It is relatively easy for both private equity firms and activist hedge funds to make use of the other’s respective investment approach because of the relative similarity between the asset classes. Oftentimes, firms from both industries target the same investment. This is because a firm that makes a desirable target for activist investors is often one that could be profitable for a private equity investor. Furthermore, the skillsets of both investors are closely aligned: a shrewdness for undervalued companies and the know-how to appropriately restructure and manage portfolio companies to drive value creation.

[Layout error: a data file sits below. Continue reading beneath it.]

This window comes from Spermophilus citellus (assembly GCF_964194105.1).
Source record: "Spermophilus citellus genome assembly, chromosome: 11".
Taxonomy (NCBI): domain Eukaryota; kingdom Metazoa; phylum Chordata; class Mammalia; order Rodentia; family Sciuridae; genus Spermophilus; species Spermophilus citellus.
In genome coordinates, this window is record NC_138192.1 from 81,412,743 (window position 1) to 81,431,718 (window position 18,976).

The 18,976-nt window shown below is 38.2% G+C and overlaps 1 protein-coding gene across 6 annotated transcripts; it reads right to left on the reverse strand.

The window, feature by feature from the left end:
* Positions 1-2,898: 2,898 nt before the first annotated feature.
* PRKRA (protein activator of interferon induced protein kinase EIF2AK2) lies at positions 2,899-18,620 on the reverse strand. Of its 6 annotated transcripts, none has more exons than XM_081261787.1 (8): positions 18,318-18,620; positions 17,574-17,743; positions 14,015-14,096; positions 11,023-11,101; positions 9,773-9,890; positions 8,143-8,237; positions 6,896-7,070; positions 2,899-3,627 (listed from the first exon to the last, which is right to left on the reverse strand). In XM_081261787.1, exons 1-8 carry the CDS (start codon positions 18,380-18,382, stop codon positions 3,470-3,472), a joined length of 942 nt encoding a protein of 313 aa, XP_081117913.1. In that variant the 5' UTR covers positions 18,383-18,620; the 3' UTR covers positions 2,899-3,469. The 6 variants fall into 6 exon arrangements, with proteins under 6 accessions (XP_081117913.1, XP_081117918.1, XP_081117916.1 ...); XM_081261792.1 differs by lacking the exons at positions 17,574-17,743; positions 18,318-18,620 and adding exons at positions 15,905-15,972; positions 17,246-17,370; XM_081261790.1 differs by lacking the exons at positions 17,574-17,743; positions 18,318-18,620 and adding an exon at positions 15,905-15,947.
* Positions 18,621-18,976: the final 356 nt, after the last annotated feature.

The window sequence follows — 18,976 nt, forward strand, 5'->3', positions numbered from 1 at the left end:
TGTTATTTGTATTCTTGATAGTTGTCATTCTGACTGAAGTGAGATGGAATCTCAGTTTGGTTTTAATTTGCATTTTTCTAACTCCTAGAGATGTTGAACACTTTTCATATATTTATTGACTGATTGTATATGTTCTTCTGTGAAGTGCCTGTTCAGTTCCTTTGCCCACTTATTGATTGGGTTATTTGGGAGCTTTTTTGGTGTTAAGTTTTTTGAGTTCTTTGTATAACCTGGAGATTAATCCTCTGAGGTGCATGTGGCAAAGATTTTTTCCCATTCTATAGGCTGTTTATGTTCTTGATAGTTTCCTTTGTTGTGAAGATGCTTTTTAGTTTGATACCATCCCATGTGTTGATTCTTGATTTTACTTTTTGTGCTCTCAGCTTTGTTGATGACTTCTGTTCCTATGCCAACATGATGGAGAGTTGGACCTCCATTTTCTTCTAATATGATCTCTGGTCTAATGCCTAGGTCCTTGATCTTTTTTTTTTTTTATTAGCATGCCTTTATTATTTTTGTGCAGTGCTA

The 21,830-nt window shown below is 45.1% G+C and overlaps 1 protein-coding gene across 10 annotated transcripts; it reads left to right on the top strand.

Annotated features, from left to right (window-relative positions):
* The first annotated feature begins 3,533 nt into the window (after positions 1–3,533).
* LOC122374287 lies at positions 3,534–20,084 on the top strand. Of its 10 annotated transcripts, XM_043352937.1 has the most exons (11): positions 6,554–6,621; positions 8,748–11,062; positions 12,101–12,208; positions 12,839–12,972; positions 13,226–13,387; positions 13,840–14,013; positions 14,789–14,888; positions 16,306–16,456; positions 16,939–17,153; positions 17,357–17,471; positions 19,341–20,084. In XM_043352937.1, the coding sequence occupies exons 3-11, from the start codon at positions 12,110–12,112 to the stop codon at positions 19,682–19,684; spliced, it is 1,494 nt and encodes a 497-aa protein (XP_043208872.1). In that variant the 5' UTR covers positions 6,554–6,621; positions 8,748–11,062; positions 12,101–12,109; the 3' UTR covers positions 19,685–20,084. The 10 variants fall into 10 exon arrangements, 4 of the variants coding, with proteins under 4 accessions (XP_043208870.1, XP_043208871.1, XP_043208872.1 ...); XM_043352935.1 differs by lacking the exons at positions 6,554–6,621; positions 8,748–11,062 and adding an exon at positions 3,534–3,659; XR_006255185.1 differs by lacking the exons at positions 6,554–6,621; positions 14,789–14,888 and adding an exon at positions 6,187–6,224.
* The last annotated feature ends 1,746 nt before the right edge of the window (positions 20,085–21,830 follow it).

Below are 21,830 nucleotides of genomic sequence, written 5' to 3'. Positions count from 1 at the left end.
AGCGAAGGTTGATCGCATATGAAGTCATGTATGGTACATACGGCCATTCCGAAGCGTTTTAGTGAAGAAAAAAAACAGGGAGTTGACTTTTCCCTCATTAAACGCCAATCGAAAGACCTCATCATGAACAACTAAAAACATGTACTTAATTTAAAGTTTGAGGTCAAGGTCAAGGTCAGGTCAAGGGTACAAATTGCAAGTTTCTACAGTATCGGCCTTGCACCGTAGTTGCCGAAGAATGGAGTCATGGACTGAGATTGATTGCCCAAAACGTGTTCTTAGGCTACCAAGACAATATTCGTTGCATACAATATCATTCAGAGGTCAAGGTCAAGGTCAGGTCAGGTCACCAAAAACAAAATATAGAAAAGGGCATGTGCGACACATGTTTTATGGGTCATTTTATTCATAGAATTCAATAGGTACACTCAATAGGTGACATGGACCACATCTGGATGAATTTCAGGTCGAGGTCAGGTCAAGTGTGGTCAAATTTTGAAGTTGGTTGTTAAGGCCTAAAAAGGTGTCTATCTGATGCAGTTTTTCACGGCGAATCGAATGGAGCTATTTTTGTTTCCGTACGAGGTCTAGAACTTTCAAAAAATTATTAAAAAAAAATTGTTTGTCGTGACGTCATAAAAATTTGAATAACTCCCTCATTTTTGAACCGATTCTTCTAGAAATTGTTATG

These resemblances become evident when observing more closely how activist hedge funds operate. Managers of these funds typically have a similar mindset to private equity firms. Usually they follow a longer-term plan for their investments based on operational improvements. Therefore, most activist investors enter a position only after having laid out an intricate plan detailing how to unleash additional shareholder value, increase operational efficiency and improve governance. They often also consider actions to improve the firms’ balance sheets such as the sale of non-core assets and unprofitable company divisions or modifying the board compensation structures. Recently, an increasing number of activist investors have focused on such cost-cutting strategies while some even began placing takeover bids themselves just like typical private equity firms. From an activist perspective, a full acquisition of the target company is an effective way to implement the desired operational changes.
Shareholder Activism Matrix
Source: The Hedge Fund Journal